The weather on Fuji is notoriously unpredictable, so bring waterproof clothes even if it’s sunny at the base. Dressing in layers is ideal, because you’ll find the temperature drops dramatically as you get higher – this is particularly true if you’re planning to see the sunrise from the top. You’ll also want some sturdy hiking boots with good ankle support. If you’re climbing at night, bring a head torch and spare batteries to navigate the rocky trails in the dark. Trekking poles can be helpful, especially on the loose scree of the descent, but are not essential.
If you don’t have all this gear, or just don’t fancy bringing it on holiday, there are plenty of climbing shops where you can hire everything you need. Several will let you reserve your equipment online in English, and then you can have it shipped to your hotel or pick it up in person when you arrive. And you don’t even have to clean it before returning it!
Fuji is not a technical climb so you don’t need much in the way of climbing skills to reach the summit. The main challenges are the length of the climb, the sometimes steep and rocky terrain, plus the altitude. Take it slow if you need to, watch your footing on the loose rubble, and make use of the numerous rest points.
Having regular breaks as you ascend is also important to help you acclimatise to the higher altitude. Altitude sickness – caused by the low levels of oxygen in the air – can be debilitating, with symptoms including breathlessness, headaches and nausea, so stay hydrated and don’t rush to the summit.
Unlike many of the world’s other famous peaks, it’s absolutely fine to climb Fuji without a guide. However, if you really don’t feel confident about tackling it alone – or would simply rather leave the organisation to someone else – you can hire a guide or join a tour.
For climbers tackling the Yoshida trail, Kawaguchiko is the best place to choose as your base. The picturesque lakeside town is located at the foot of the mountain on the north side, and is full of climbing shops, restaurants and a wealth of tourist attractions to explore. Regular buses run from the train stations up to the Subaru Line fifth station, where you can stock up on last-minute necessities or enjoy a quick meal as you acclimatise to the altitude before setting off.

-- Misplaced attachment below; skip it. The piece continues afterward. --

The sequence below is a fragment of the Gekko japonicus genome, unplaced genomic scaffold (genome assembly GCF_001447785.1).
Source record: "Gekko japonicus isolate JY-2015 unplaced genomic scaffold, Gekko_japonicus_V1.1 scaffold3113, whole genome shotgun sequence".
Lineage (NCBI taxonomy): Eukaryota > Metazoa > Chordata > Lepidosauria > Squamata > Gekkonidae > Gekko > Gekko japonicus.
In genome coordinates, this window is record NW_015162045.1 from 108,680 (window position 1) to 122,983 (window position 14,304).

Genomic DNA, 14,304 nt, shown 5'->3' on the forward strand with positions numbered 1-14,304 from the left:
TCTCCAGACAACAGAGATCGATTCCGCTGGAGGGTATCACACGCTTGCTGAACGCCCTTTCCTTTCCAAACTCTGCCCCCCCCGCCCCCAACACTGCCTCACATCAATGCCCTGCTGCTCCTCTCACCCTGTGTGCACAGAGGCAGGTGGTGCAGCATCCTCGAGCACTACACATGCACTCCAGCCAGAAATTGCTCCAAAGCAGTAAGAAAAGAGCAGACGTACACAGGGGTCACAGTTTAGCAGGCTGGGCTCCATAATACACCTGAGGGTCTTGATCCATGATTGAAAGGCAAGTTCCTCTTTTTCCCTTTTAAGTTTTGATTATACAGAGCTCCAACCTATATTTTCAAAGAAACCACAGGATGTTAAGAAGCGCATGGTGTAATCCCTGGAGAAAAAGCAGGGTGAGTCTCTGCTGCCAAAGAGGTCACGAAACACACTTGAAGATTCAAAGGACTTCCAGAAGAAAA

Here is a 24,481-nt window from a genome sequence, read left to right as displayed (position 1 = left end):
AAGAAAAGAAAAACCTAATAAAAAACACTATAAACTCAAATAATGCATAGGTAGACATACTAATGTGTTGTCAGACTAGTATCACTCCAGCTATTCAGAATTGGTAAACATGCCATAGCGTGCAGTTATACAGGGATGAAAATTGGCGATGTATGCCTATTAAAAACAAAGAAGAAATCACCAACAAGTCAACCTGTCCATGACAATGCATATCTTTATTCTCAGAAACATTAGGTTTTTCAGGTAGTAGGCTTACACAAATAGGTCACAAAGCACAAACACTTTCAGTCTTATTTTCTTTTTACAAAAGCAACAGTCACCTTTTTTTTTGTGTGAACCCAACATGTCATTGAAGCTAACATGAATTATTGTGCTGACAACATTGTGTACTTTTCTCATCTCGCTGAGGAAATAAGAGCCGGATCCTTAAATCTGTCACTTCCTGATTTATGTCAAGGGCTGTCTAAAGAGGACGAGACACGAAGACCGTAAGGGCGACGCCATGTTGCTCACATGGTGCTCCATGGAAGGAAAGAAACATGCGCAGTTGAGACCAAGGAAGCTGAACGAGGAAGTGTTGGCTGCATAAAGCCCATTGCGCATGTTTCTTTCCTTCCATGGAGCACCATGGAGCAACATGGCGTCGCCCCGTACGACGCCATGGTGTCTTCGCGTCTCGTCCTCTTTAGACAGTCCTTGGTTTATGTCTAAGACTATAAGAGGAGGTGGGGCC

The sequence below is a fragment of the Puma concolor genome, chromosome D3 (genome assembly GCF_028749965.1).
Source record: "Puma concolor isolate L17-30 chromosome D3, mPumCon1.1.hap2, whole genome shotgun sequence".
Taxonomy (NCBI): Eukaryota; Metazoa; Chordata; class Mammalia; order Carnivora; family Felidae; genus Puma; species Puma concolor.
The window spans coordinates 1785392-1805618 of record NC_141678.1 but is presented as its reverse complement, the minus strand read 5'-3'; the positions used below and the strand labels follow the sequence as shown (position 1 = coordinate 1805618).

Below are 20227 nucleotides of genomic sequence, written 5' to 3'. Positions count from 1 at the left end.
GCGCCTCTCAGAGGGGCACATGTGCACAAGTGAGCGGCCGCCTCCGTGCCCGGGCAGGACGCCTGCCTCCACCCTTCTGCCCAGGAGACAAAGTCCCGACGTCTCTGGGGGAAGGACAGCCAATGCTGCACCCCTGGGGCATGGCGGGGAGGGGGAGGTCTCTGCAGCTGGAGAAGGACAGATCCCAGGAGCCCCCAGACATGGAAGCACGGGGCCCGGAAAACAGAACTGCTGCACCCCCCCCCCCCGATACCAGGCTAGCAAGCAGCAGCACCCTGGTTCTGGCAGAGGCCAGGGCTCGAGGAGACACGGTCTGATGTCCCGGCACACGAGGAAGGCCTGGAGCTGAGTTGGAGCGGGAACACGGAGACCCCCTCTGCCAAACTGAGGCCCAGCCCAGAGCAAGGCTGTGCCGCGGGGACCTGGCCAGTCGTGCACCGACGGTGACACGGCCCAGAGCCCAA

Those staying in Kawaguchiko can get a direct bus there from Tokyo or Shinjuku stations – it takes about two hours and costs around 2,000 yen (£14).
For those coming from Kyoto or Osaka, the cheapest way to reach Kawaguchiko is by overnight highway bus. The journey takes around 9-11 hours, and costs about 16,000 yen (£112) for a return trip. For a quicker but more expensive journey, take the shinkansen (bullet train) to Mishima station, where a bus will take you the rest of the way.
In a word, yes. Climbing Mount Fuji, especially if you hike through the night, is a unique experience guaranteed to leave you with memories that will last a lifetime. It’s true that the trails can get crowded, but chatting with fellow hikers as you make your way up is all part of the fun. The feeling of anticipation as you sit huddled in the cold at the summit waiting for the sun to rise is palpable, and the sight of it inching over the horizon to the sound of cheers and applause is genuinely moving. All in all, summiting Fuji is an amazing achievement and an experience not to be missed. So what are you waiting for?